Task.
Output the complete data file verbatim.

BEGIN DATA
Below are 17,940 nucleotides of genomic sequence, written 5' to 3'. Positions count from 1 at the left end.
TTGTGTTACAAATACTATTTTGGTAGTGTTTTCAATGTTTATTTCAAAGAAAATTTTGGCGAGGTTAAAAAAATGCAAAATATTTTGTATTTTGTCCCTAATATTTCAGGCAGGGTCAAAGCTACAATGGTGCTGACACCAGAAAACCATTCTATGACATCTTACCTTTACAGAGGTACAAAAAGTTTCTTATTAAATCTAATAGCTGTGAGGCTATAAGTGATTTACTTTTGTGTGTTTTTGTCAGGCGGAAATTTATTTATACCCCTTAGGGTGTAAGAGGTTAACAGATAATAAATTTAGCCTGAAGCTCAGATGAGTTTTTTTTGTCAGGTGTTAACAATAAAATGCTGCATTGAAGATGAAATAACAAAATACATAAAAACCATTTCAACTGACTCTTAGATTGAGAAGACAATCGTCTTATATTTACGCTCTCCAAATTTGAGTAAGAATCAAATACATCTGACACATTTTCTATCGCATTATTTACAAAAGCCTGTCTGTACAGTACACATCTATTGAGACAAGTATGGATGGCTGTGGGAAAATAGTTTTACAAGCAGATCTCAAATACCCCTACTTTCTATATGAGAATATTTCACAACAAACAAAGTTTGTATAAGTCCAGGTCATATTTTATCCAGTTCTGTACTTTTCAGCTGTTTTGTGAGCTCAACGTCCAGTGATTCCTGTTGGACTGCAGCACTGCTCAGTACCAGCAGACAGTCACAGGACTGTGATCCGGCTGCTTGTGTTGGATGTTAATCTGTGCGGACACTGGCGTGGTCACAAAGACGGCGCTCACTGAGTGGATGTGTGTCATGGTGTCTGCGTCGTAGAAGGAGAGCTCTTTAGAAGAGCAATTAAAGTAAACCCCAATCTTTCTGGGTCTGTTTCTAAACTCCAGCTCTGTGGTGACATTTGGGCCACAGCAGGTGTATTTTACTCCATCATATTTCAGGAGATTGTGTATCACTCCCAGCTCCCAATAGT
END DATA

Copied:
Below are 17,940 nucleotides of genomic sequence, written 5' to 3'. Positions count from 1 at the left end.
TTGTGTTACAAATACTATTTTGGTAGTGTTTTCAATGTTTATTTCAAAGAAAATTTTGGCGAGGTTAAAAAAATGCAAAATATTTTGTATTTTGTCCCTAATATTTCAGGCAGGGTCAAAGCTACAATGGTGCTGACACCAGAAAACCATTCTATGACATCTTACCTTTACAGAGGTACAAAAAGTTTCTTATTAAATCTAATAGCTGTGAGGCTATAAGTGATTTACTTTTGTGTGTTTTTGTCAGGCGGAAATTTATTTATACCCCTTAGGGTGTAAGAGGTTAACAGATAATAAATTTAGCCTGAAGCTCAGATGAGTTTTTTTTGTCAGGTGTTAACAATAAAATGCTGCATTGAAGATGAAATAACAAAATACATAAAAACCATTTCAACTGACTCTTAGATTGAGAAGACAATCGTCTTATATTTACGCTCTCCAAATTTGAGTAAGAATCAAATACATCTGACACATTTTCTATCGCATTATTTACAAAAGCCTGTCTGTACAGTACACATCTATTGAGACAAGTATGGATGGCTGTGGGAAAATAGTTTTACAAGCAGATCTCAAATACCCCTACTTTCTATATGAGAATATTTCACAACAAACAAAGTTTGTATAAGTCCAGGTCATATTTTATCCAGTTCTGTACTTTTCAGCTGTTTTGTGAGCTCAACGTCCAGTGATTCCTGTTGGACTGCAGCACTGCTCAGTACCAGCAGACAGTCACAGGACTGTGATCCGGCTGCTTGTGTTGGATGTTAATCTGTGCGGACACTGGCGTGGTCACAAAGACGGCGCTCACTGAGTGGATGTGTGTCATGGTGTCTGCGTCGTAGAAGGAGAGCTCTTTAGAAGAGCAATTAAAGTAAACCCCAATCTTTCTGGGTCTGTTTCTAAACTCCAGCTCTGTGGTGACATTTGGGCCACAGCAGGTGTATTTTACTCCATCATATTTCAGGAGATTGTGTATCACTCCCAGCTCCCAATAGT